The Nikon 1 J5 is a nice mirrorless ILC that makes quite a few improvements from the Nikon 1 J4. However, it still has enough minor annoyances that add up quickly to make it lag just behind some similar mirrorless models. Nikon gave the J5 a sharp touchscreen that can tilt up to 180 degrees, as well as a mode dial with plenty of automatic shooting modes that will give inexperienced photographers an easy transition to this ILC. Nikon didn't forget more experienced photographers, who can use the full manual control features.


  • The Nikon D750 delivers pro-level performance at a reasonable asking price, making it our Editor's Choice for full-frame DSLRs under $2,500.


  • Combining the design and handling of the cheaper D610 with many of the more expensive D810's features, Nikon have clearly positioned the new full-frame D750 between the two. Do you like the compactness, handling and smaller 24-megapixel files of the D610 but want the better features (especially on the video side) of the D810? Then the D750 is an obvious choice, especially when you consider that it also offers built-in wi-fi, a tilting LCD screen, 6.5fps continuous shooting, even lower-light auto-focusing and longer battery life.

  • Rating Unavailable

    The Nikon D750 is an outstanding Full-Frame dSLR. A great mix of performance and image quality, you will get the best of both worlds. Along with the outstanding performance, Nikon has also included some great convenience features like a tilting LCD and Built-in WiFi connectivity. .


  • - Places strong demands on your lens and ability to keep the camera steady or use a high-enough shutter speed, if you really want to extract the maximum detail.
    - Auto and Incandescent white balance too warm in tungsten lighting.
    - Default saturation, contrast and sharpening a little high for a pro model (though some will prefer the change in JPEG rendering).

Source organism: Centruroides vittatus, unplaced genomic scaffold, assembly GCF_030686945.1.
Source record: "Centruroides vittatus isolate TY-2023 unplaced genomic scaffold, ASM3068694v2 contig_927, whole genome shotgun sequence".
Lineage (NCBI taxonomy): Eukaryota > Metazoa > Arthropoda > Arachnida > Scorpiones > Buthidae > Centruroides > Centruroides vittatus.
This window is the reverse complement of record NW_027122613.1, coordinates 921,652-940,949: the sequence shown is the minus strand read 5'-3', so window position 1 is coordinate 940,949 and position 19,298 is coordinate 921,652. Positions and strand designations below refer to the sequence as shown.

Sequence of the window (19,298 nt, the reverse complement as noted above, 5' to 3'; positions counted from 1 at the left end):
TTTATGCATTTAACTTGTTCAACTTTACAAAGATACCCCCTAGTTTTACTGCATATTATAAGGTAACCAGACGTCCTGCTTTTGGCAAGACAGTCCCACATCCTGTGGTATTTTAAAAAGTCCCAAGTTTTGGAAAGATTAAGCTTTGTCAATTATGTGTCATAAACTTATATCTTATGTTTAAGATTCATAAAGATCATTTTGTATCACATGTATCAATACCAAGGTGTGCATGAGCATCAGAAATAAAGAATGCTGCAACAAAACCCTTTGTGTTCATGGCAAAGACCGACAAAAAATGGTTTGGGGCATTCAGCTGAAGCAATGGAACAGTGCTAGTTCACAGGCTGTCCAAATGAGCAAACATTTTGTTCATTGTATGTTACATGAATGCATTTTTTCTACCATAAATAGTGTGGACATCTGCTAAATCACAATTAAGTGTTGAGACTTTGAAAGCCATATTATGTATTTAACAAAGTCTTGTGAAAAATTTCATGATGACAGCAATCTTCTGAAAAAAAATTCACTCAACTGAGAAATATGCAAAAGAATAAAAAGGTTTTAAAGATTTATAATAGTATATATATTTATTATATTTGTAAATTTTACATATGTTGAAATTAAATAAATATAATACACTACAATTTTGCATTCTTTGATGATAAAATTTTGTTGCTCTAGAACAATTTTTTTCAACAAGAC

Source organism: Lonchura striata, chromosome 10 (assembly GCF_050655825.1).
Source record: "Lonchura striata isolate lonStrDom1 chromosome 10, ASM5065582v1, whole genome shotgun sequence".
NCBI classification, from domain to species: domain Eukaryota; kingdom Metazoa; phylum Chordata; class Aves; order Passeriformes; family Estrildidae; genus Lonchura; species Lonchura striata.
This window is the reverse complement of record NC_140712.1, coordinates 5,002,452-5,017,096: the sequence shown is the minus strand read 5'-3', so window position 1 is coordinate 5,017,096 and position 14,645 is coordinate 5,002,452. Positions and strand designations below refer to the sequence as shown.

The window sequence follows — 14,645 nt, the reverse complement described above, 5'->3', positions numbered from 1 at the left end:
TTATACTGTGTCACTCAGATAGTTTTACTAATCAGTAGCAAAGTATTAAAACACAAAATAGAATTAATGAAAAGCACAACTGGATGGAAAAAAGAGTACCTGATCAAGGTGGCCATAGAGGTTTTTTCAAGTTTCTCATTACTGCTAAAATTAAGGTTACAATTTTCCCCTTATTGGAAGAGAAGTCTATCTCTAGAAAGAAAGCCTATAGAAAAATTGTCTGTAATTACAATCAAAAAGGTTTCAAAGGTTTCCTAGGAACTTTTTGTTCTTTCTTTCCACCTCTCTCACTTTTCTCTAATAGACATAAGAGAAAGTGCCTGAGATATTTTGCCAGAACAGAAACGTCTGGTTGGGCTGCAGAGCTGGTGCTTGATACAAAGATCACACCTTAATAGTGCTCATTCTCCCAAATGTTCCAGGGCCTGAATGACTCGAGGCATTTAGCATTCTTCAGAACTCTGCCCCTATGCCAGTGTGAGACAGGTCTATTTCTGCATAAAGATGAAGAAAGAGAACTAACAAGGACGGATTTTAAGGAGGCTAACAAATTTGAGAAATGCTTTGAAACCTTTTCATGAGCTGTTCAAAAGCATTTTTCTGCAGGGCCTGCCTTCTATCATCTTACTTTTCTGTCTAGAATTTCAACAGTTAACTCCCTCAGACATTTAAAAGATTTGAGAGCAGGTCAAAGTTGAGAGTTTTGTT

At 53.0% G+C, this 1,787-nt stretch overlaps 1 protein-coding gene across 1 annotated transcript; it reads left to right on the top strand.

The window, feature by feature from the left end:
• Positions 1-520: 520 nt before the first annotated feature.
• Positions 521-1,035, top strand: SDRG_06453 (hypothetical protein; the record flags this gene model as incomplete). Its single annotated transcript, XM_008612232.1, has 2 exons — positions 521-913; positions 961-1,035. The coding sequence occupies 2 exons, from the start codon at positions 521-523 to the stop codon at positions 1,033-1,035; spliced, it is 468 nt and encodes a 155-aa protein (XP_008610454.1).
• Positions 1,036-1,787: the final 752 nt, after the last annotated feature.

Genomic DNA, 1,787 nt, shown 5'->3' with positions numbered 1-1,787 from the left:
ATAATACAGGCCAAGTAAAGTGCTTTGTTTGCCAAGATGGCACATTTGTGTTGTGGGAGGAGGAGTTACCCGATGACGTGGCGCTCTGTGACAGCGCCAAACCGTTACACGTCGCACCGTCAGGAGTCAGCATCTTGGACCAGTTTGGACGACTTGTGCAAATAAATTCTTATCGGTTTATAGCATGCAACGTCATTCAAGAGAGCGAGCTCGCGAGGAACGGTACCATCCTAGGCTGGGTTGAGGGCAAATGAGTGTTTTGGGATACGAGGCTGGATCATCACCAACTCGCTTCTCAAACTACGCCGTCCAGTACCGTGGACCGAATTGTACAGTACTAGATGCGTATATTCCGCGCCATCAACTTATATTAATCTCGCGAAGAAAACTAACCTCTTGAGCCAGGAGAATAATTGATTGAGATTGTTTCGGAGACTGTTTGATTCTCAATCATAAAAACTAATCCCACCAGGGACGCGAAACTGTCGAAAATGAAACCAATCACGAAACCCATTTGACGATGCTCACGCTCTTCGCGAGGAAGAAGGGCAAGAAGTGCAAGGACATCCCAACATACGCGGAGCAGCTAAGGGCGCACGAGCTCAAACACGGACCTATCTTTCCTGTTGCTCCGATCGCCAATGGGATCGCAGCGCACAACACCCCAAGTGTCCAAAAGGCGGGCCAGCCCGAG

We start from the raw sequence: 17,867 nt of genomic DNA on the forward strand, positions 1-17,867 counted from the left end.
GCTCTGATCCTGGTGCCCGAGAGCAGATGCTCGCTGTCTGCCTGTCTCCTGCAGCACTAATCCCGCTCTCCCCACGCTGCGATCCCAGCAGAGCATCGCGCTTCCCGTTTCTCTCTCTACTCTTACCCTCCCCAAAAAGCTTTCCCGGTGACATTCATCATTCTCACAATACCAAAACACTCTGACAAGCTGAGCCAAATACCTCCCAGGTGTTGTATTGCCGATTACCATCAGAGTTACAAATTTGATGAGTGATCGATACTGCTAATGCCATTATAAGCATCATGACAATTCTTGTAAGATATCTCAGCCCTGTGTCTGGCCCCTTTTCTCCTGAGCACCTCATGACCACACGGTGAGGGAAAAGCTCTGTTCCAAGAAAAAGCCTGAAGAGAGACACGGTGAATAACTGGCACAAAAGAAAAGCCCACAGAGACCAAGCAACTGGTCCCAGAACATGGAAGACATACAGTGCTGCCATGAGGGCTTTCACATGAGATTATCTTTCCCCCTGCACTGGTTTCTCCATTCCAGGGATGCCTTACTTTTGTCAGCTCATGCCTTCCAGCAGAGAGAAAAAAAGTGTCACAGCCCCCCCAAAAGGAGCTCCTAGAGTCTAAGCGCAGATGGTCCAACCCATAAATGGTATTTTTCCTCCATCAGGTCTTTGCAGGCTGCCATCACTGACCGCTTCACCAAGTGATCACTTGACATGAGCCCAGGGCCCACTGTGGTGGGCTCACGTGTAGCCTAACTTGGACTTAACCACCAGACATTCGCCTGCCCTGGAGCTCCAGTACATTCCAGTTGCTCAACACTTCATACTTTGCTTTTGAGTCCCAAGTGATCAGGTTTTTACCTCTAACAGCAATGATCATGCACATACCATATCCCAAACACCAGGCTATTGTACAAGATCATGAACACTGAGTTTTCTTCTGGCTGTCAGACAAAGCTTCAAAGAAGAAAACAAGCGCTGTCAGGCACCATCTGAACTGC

- Wi-Fi connectivity relies on an expensive, external accessory that negates the D810's weather-sealing.


  • The Nikon D810 is a high-resolution monster with incredible image quality and performance. It's expensive, but earns Editors' Choice honors.


  • The Nikon D810 is an incremental upgrade of a great camera, adding slightly better image quality and a smattering of new features to the best-selling D800/E, most notably the improved shutter mechanism and electronic shutter option which help to combat unwanted vibrations, and the beefed-up video mode. While the D810 remains an enticing proposition, it faces fierce competition not only from Canon with the venerable EOS 5D Mark III, but Sony with the smaller, lighter and just as capable A7R.


  • The Nikon D4s is an evolutionary, rather than revolutionary, update of the two-year-old D4 camera, adding a raft of relatively minor improvements that add up to make the D4s a slightly better camera than its already well-appointed predecessor.
    The Nikon D4s is an extremely well built and very responsive camera that seems to react instantly to anything you throw at it. Start-up feels instantaneous, there is no shutter lag to speak of and with the right lens mounted, focusing is also very fast.


  • The D4S is a great workhorse for professional photographers. It's built to last and gets great shots in conditions that would be too taxing for other cameras.


  • A photojournalist’s dream tool but one that will remain an aspiration for ordinary photographers for some time to come. Unless they win the Lottery.


Top 5 nikon digital camera for low light:

  1. Nikon D7200
  2. Nikon 1 J5
  3. Nikon D750
  4. Nikon D810
  5. Nikon D4s